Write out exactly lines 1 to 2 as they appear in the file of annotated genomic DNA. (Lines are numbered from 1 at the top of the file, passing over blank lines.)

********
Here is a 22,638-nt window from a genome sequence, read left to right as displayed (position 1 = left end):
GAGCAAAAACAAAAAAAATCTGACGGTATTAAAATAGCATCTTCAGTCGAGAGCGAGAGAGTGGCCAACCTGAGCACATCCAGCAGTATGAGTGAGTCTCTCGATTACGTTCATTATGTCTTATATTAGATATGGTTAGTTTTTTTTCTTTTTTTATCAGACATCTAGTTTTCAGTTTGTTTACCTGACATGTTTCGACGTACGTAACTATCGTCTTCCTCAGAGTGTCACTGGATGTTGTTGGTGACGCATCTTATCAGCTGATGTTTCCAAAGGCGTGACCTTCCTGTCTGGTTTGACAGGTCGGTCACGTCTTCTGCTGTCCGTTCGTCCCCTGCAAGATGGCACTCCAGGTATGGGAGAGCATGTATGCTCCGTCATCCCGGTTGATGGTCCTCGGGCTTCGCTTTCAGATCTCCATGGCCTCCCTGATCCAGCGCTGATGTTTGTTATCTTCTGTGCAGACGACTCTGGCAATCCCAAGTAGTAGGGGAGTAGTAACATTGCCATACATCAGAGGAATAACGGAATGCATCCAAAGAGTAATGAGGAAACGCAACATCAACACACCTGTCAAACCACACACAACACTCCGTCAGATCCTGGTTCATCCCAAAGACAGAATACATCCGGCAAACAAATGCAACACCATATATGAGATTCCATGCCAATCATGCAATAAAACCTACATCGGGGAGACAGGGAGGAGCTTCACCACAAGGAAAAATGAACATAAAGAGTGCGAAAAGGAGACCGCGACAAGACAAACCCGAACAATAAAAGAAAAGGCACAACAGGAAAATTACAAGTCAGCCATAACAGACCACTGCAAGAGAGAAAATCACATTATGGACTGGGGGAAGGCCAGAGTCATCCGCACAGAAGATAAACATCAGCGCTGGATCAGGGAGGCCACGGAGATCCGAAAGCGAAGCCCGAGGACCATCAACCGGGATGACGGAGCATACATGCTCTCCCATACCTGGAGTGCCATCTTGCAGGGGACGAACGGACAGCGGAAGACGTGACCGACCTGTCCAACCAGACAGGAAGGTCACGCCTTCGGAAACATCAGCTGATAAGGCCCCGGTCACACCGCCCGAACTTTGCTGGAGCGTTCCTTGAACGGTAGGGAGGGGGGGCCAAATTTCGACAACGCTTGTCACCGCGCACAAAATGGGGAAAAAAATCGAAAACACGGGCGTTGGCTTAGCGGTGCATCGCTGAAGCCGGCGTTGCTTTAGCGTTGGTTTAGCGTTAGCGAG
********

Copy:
Here is a 22,638-nt window from a genome sequence, read left to right as displayed (position 1 = left end):
GAGCAAAAACAAAAAAAATCTGACGGTATTAAAATAGCATCTTCAGTCGAGAGCGAGAGAGTGGCCAACCTGAGCACATCCAGCAGTATGAGTGAGTCTCTCGATTACGTTCATTATGTCTTATATTAGATATGGTTAGTTTTTTTTCTTTTTTTATCAGACATCTAGTTTTCAGTTTGTTTACCTGACATGTTTCGACGTACGTAACTATCGTCTTCCTCAGAGTGTCACTGGATGTTGTTGGTGACGCATCTTATCAGCTGATGTTTCCAAAGGCGTGACCTTCCTGTCTGGTTTGACAGGTCGGTCACGTCTTCTGCTGTCCGTTCGTCCCCTGCAAGATGGCACTCCAGGTATGGGAGAGCATGTATGCTCCGTCATCCCGGTTGATGGTCCTCGGGCTTCGCTTTCAGATCTCCATGGCCTCCCTGATCCAGCGCTGATGTTTGTTATCTTCTGTGCAGACGACTCTGGCAATCCCAAGTAGTAGGGGAGTAGTAACATTGCCATACATCAGAGGAATAACGGAATGCATCCAAAGAGTAATGAGGAAACGCAACATCAACACACCTGTCAAACCACACACAACACTCCGTCAGATCCTGGTTCATCCCAAAGACAGAATACATCCGGCAAACAAATGCAACACCATATATGAGATTCCATGCCAATCATGCAATAAAACCTACATCGGGGAGACAGGGAGGAGCTTCACCACAAGGAAAAATGAACATAAAGAGTGCGAAAAGGAGACCGCGACAAGACAAACCCGAACAATAAAAGAAAAGGCACAACAGGAAAATTACAAGTCAGCCATAACAGACCACTGCAAGAGAGAAAATCACATTATGGACTGGGGGAAGGCCAGAGTCATCCGCACAGAAGATAAACATCAGCGCTGGATCAGGGAGGCCACGGAGATCCGAAAGCGAAGCCCGAGGACCATCAACCGGGATGACGGAGCATACATGCTCTCCCATACCTGGAGTGCCATCTTGCAGGGGACGAACGGACAGCGGAAGACGTGACCGACCTGTCCAACCAGACAGGAAGGTCACGCCTTCGGAAACATCAGCTGATAAGGCCCCGGTCACACCGCCCGAACTTTGCTGGAGCGTTCCTTGAACGGTAGGGAGGGGGGGCCAAATTTCGACAACGCTTGTCACCGCGCACAAAATGGGGAAAAAAATCGAAAACACGGGCGTTGGCTTAGCGGTGCATCGCTGAAGCCGGCGTTGCTTTAGCGTTGGTTTAGCGTTAGCGAG